“There are persecutions and massacres every day” in the Democratic Republic of the Congo (DRC), and the international community turns a blind eye to this, says Father Marcelo de Oliveira, a Portuguese missionary in the African country.
The chief administrator of Komboni Province Missionaries in the Democratic Republic of the Congo speaks in an interview Renaissancethat attacks are permanent in an area of the country where “cobalt is a source of wealth.”
“There are persecutions and massacres every day, there are people who are tortured, people who are forced to leave their homes and forced to flee,” condemns a priest who has lived in the Democratic Republic of the Congo for 15 years.
The eastern provinces of the DRC, notably North Kivu and neighboring Ituri, have “lived for decades in a state of constant instability due to the presence of various armed groups.
Born in Mortagua, Viseu district, the missionary says that in the Congo “no one escapes persecution.” “Catholics, Protestants and sects are treated equally”, given that “the religious question does not affect the situation at all”.
The priest says that “the Church is being persecuted, but to be a Christian means to be persecuted.” “The Catholic Church, which has great weight in public life, which has a large number of Catholics, which, by vocation, denounces, tells the truth and strives to defend the rights of the people, of course, is not appreciated by the simple,” he emphasizes.
The world “crossed its arms” on the problems in Africa
The priest admits that the President of the Democratic Republic of the Congo, Felix Tshisekedi, is ready to fight corruption, but says that, on the one hand, the government is involved in the situation, and on the other hand, it is powerless to resolve it.
“The complicity is there to keep getting what they get from the stuff they sell and ship out of the country anyway,” he explains.
On the other hand, Marcelo’s father accuses the international community of doing nothing for the suffering people of the Congo and trying to “keep capitalizing on the wealth of the country” by sending “weapons to be able to keep up the unrest and thus keep on stealing easily” . .
“The Congo is a very rich country, and it is a bit strange that such a rich country is at the same time so poor. There is gold, diamonds, copper, cobalt, soil that could give twice a year, it’s hard to understand,” the missionary laments, and then accuses: “there are interests from outside (the international community) to be able to continue to benefit from everything rich, and so they keep sending weapons to keep the mess going and thus easily keep stealing.”
The missionary ensures that “when there is a problem in Africa, everyone folds their hands” and gives an example of the reluctance to find a cure for malaria, which “kills a huge number of people every day”, and now with Covid-19. 19 pandemic “the whole world plunged into disaster.”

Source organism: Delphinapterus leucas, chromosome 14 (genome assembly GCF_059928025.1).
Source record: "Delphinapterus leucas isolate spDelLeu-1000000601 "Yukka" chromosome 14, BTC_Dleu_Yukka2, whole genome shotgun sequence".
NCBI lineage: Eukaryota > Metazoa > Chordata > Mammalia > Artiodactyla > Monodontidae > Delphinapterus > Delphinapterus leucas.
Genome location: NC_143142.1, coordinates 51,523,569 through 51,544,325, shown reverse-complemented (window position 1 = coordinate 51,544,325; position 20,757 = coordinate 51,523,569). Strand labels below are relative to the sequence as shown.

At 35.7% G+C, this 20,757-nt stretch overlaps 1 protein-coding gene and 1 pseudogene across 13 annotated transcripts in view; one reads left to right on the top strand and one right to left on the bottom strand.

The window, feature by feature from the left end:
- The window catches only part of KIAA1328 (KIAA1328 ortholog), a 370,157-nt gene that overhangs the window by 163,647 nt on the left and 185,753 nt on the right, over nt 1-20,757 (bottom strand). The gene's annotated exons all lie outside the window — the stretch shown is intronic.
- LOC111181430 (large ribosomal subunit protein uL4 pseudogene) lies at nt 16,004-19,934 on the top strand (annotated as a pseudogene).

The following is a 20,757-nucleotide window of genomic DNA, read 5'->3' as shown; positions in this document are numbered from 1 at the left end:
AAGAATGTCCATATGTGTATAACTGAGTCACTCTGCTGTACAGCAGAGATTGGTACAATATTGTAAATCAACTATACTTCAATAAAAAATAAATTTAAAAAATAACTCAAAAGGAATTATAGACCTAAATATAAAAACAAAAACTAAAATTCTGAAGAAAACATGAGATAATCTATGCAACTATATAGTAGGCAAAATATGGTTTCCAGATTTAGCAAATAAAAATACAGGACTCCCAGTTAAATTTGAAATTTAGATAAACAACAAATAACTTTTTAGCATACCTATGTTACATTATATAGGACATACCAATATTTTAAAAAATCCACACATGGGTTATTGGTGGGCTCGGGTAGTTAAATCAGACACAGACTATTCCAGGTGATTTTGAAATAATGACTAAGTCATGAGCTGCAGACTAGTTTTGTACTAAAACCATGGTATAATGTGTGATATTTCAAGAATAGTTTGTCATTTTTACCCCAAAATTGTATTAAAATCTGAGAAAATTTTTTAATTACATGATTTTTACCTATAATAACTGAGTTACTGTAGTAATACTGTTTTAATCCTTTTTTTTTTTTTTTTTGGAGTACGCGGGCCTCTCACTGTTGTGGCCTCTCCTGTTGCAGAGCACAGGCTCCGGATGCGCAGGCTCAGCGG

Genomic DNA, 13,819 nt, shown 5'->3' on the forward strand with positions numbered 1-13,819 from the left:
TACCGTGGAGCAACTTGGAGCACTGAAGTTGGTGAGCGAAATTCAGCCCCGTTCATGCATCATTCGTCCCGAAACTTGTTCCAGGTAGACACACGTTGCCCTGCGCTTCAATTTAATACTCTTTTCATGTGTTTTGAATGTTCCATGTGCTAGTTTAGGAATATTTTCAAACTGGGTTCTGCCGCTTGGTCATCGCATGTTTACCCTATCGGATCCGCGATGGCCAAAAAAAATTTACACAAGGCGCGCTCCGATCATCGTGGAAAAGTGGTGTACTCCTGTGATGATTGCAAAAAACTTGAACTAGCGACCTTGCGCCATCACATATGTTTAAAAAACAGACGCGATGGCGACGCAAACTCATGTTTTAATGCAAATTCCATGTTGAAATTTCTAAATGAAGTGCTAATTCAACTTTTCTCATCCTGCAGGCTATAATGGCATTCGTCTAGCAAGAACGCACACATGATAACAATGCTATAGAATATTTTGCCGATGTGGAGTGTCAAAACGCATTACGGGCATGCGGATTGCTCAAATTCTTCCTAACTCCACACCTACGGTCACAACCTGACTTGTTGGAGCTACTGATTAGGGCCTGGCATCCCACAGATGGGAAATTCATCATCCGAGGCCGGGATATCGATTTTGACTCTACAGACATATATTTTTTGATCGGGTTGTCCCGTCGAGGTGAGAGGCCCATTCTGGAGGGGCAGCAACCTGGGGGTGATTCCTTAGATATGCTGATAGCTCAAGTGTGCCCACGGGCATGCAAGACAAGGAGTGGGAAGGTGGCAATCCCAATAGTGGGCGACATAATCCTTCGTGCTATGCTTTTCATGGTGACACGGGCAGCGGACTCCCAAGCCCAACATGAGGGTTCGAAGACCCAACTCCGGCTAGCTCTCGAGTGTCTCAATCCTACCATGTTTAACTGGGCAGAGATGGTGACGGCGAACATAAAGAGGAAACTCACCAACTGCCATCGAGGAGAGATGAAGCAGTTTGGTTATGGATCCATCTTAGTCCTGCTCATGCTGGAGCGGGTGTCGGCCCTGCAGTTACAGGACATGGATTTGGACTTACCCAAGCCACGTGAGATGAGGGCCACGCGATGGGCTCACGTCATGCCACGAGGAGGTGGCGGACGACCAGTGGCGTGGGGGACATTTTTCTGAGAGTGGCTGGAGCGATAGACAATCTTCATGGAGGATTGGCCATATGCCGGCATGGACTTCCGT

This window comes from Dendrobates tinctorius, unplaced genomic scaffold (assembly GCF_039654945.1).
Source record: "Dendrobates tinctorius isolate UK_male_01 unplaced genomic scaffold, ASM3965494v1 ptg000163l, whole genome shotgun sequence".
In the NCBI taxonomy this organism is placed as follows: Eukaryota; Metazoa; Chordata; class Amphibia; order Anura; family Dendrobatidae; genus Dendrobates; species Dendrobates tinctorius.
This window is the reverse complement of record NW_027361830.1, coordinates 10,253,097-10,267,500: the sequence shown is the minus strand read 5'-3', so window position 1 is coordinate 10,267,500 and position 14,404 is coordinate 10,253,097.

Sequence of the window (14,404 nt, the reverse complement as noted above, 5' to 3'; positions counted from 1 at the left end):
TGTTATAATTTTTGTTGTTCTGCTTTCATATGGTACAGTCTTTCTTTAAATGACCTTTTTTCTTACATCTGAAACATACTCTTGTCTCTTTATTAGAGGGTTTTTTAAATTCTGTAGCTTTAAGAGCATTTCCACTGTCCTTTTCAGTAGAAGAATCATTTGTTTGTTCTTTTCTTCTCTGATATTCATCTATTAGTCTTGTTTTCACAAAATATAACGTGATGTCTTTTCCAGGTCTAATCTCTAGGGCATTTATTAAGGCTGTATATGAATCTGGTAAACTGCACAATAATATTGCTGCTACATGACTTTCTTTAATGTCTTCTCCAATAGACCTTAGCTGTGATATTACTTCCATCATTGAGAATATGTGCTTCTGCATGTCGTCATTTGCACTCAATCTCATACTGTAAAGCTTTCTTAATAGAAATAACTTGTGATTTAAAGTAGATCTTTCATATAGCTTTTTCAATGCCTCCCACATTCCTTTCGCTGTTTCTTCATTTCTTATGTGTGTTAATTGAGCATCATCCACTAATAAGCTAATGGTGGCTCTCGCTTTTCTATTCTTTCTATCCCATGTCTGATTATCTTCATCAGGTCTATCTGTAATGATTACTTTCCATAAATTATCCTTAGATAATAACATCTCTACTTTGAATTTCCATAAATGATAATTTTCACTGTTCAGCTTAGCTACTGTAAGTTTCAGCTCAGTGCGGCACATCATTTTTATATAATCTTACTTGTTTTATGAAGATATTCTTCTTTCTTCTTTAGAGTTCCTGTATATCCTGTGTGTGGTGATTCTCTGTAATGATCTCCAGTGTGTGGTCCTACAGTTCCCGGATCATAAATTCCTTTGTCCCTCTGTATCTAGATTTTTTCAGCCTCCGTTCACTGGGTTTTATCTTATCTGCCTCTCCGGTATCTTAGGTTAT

The priest assures that “there are more people who die in Africa from malaria than those who die from Covid”, and rhetorically asks: “Who created a medicine to treat poor Africans? The problem of malaria after all this time?”
Marcelo’s father replies, “No one, it doesn’t matter, it doesn’t matter. Since we cannot profit from what we do, it is not important to make medicine, it is not important to help a country that will not repay us, ”he laments.
Pope ‘deeply wishes’ to visit Congo
In this interview with RenaissanceFather Marcelo Oliveira assures that “the population still expects that soon” the Pope will visit the Democratic Republic of the Congo.
He believes that “for people living in conditions of constant attacks, persecution, the visit of the Pope would be a moment of encouragement.”
First of all, because Francis planned a visit to the city of Goma in the eastern part of the country, “where he will be with some victims of violence, and, of course, these people may be a little disappointed.”
“However, the population continues to expect that he will be able to come to us soon,” he assures.
The priest confirms that the Pope “deeply desires to be and come” to the Congo to “know the reality” and acknowledges that “the celebration planned for this Sunday with the Congolese community at St. Parolina in Kinshasa “is a sign of such a will.”
“The Pope deeply desires to be and come, because I believe he has heard so much about the reality of the suffering of the Congolese people, and therefore he has a deep desire to be able to come,” he assures.
Francis’ trip to South Sudan and the Congo, scheduled for July 2-7, has been rescheduled for a new date to be fixed due to the Pope’s health.